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Brazil said on Monday that it will activate a secure email system next month to protect government communications from spying by the United States and other countries.
President Dilma Rousseff announced the system's implementation on Sunday in response to press disclosures on Washington's massive cyber spying on her country, as revealed by US intelligence leaker Edward Snowden.
“President Dilma Rousseff intends to make this the rule in the federal public administration,” Communications Minister Paulo Bernardo told reporters.
He added that the Federal Data Processing Service (SERPRO) is in the process of creating a new version of the system, which will probably become operational in November.
“We need more security on our messages to prevent possible espionage,” Rousseff said on Twitter on Sunday.
SERPRO, which falls under Brazil's finance ministry, develops secure systems for online tax returns and also creates new passports.
“This is the first step toward extending the privacy and inviolability of official posts,” Rousseff said Sunday.
Last month, Rousseff scrapped a US state visit after documents leaked by Snowden, a former US National Security Agency (NSA) intelligence contractor, revealed the extent of Washington's spying on its Brazilian ally.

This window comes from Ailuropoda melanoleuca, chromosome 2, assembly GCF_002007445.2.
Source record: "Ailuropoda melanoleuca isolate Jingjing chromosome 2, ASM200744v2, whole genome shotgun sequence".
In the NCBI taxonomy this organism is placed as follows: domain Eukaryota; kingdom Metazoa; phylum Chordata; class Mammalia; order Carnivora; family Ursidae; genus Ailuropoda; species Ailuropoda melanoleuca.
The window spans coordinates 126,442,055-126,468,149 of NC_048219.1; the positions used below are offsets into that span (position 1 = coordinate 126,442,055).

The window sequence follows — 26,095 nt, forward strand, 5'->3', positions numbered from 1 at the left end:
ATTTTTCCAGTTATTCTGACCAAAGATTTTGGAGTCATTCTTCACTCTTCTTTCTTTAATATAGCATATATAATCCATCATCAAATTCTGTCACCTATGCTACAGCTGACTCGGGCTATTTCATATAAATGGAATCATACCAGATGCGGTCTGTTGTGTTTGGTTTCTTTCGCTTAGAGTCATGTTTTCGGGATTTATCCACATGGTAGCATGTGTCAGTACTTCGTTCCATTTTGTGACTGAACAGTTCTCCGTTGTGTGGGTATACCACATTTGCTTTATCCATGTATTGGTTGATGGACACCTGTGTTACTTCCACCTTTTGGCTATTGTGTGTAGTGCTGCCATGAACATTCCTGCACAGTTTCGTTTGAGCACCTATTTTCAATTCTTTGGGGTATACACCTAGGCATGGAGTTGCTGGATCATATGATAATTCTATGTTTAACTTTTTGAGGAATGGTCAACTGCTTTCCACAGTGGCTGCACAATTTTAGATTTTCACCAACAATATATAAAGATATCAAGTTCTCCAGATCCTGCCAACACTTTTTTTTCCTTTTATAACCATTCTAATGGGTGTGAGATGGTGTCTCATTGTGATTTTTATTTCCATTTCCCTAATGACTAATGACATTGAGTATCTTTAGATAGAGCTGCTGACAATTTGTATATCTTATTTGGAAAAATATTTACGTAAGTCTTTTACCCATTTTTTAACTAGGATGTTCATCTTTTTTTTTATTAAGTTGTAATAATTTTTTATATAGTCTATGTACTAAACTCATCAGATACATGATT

She also condemned the US electronic espionage during her address to the UN General Assembly last month.
Via Snowden's leaked documents, Brazilian daily Globo revealed that the NSA snooped on Rousseff's communications with aides and on phone calls.
It also published that the United States had gathered email data on millions of Brazilians as well as on state-run energy giant Petrobras.
Canada, a close US ally, also targeted Brazil's mining and energy ministry for “economic and strategic motives”, according to Brasilia.
Rousseff has vowed to introduce a measure at the United Nations to establish an “international civilian framework” to protect the privacy of Internet users.
And she announced that her country will host an international conference on Internet governance in April.
Snowden, 30, who has sought refuge in Russia, is wanted by Washington after revealing details of the NSA's massive worldwide espionage activities. - Sapa-AFP